IQ not linked with breastfeeding

A research has found that children will not become more intelligent of they are breastfed by their mothers.

The most important factors to good intelligence in infants are family environment and stimulation. The scientists of the University of Southampton discarded the myth that breastfeeding makes children smarter and said that these two are the most significant requirements for infants’ intelligence.

A total of 241 infants were followed by researchers from birth up-to the age of four years to analyze the relationship between the increase in infant intelligence and breastfeeding and the use of docosahexaenoic acid (DHA) fortified formula.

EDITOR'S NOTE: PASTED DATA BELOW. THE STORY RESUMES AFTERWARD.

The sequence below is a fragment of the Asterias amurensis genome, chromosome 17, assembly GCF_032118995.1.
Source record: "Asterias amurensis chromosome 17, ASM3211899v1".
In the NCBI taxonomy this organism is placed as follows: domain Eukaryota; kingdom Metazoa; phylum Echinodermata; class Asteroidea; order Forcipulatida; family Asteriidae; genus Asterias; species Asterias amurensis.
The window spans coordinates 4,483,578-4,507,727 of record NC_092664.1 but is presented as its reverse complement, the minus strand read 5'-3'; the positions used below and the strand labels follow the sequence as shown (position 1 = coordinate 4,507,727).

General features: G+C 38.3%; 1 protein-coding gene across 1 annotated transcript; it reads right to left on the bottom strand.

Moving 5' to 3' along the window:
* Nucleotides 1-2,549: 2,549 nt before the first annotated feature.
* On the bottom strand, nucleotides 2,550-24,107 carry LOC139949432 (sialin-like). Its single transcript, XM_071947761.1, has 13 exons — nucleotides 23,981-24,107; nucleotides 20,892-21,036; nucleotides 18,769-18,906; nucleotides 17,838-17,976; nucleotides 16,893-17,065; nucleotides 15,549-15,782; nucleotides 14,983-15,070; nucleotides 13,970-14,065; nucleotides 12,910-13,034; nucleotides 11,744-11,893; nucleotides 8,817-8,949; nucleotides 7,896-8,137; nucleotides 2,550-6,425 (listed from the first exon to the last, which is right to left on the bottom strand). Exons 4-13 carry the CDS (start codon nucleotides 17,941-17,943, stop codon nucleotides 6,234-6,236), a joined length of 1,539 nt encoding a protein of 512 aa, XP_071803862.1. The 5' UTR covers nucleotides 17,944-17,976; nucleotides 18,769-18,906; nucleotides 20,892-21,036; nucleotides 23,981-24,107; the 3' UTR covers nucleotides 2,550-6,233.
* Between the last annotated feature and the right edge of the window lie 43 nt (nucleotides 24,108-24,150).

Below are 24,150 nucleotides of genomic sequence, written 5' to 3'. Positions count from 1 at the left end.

After taking the influence of mother’s intelligence into consideration, the researchers found that there was absolutely no connection between the estimated total intake of DHA of infancy and a child’s IQ.

Dr. Catharine Gale said, “Children's IQ bears no relation to the levels of DHA they receive as babies. Factors in the home, such as the mother's intelligence and the quality of mental stimulation the children receive, were the most important influences on their IQ.”

The Medical Research Council and the Foods Standards Agency funded the study.